§ Mr. MacNEILL
asked the Prime Minister, whether he is aware that the trial of election petitions is exclusively confined to puisne judges of the King's Bench Division, and that, under the provisions of the Election Petitions Act, chief justices, even though not Members of the House of Lords, and puisne judges when Members of the House of Lords, are incapable of taking part in the trial of such petitions; whether, having regard to the 1793 fact that the exclusion of chief justices and Members of the House of Lords from the trial of such petitions was due to the desire that gentlemen who, before their elevation to the bench had been actively engaged in party politics, or who, while members of the bench, were likely to be engaged in politics, should not take part in these proceedings; and whether, in any contemplated legislation for the purpose of ensuring public confidence in the decisions of election petition judges, the Government will consider the advisability of limiting the selection of puisne judges for appointment as election petition judges to such members of the bench as have been appointed to that position without reference to official or political claims, and without previous active intervention in party politics?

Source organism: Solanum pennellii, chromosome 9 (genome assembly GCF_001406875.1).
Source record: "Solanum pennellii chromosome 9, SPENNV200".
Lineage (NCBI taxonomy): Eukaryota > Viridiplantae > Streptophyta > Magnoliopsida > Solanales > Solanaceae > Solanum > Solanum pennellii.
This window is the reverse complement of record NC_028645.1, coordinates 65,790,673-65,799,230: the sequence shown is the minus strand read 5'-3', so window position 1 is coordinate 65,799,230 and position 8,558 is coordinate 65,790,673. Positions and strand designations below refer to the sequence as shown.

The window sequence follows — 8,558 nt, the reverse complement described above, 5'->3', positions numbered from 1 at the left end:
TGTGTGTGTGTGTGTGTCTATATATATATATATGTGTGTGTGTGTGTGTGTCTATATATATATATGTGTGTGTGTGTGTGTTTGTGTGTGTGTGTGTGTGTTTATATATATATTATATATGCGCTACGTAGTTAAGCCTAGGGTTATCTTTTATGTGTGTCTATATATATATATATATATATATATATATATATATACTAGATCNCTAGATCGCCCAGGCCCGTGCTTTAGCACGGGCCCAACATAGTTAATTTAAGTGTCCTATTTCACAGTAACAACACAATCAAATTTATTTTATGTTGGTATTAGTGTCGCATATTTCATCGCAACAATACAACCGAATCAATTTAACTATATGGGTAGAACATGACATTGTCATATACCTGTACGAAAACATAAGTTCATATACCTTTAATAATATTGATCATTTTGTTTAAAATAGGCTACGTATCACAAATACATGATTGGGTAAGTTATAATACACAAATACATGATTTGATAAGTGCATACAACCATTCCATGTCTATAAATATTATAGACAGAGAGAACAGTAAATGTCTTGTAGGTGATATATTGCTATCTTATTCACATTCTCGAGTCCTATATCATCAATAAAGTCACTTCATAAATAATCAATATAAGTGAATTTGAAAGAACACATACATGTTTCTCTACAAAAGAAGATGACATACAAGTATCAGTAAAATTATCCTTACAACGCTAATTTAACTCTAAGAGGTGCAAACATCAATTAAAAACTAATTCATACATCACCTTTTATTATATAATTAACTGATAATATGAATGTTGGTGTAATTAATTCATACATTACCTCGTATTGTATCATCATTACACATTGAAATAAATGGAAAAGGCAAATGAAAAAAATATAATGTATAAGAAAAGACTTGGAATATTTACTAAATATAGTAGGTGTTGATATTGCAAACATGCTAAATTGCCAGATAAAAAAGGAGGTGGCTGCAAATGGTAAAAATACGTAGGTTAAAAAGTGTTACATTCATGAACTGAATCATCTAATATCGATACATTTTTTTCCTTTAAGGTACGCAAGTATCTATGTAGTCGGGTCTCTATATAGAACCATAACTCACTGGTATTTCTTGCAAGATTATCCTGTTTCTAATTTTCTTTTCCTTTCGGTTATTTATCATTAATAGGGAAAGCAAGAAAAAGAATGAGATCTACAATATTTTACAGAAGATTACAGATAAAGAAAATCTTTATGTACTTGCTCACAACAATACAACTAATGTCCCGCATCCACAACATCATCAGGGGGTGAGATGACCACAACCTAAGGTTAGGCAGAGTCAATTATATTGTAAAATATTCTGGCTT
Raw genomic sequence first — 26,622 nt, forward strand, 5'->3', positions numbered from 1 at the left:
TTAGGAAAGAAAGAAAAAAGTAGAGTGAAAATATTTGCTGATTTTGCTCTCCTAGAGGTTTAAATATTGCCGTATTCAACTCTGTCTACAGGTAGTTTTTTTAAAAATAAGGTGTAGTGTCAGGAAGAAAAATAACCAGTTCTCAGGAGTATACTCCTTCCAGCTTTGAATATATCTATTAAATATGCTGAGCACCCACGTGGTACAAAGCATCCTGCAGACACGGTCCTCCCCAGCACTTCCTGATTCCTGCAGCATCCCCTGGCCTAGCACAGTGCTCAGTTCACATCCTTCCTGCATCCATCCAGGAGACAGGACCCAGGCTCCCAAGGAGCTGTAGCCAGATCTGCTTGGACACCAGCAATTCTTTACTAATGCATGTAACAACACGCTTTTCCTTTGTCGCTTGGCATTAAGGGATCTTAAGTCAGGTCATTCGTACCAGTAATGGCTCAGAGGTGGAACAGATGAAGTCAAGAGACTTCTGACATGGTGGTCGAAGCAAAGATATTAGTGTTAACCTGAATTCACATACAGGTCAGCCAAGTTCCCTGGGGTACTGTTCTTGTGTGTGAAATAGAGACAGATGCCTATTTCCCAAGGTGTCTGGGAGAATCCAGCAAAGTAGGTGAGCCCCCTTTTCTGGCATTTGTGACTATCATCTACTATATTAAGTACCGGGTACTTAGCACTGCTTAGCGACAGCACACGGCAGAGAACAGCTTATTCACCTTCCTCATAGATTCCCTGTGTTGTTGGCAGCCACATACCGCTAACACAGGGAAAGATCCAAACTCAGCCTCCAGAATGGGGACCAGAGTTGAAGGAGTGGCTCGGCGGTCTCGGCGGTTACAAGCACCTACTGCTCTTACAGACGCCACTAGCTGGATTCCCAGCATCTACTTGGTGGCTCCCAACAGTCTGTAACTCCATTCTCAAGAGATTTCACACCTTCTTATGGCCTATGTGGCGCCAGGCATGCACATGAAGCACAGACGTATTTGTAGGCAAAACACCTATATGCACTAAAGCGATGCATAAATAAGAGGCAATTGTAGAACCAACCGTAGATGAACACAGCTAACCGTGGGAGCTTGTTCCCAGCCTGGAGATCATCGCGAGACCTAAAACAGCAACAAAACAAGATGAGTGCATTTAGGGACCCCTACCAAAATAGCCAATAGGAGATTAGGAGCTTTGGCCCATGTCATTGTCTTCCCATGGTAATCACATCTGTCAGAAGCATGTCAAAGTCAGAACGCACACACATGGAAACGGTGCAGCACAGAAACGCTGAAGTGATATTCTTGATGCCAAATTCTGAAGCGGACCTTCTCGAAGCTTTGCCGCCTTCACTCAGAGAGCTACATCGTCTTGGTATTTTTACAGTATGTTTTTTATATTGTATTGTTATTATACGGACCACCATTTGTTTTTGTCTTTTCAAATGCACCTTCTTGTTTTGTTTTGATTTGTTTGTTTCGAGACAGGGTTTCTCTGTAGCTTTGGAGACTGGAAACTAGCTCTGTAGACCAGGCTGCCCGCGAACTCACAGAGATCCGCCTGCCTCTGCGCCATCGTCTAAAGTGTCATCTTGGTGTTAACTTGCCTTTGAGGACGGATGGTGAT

§ Mr. MORRELL
asked the Prime Minister whether he will give this House an early opportunity of discussing the present method of trying election petitions?
§ The PRIME MINISTER (Mr. Asquith)
As I stated a clay or two ago there are features in the present procedure for the trial of election petitions which seem to the Government to call for serious reconsideration. The matter will not be lost sight of, but I cannot at present give any more specific assurance.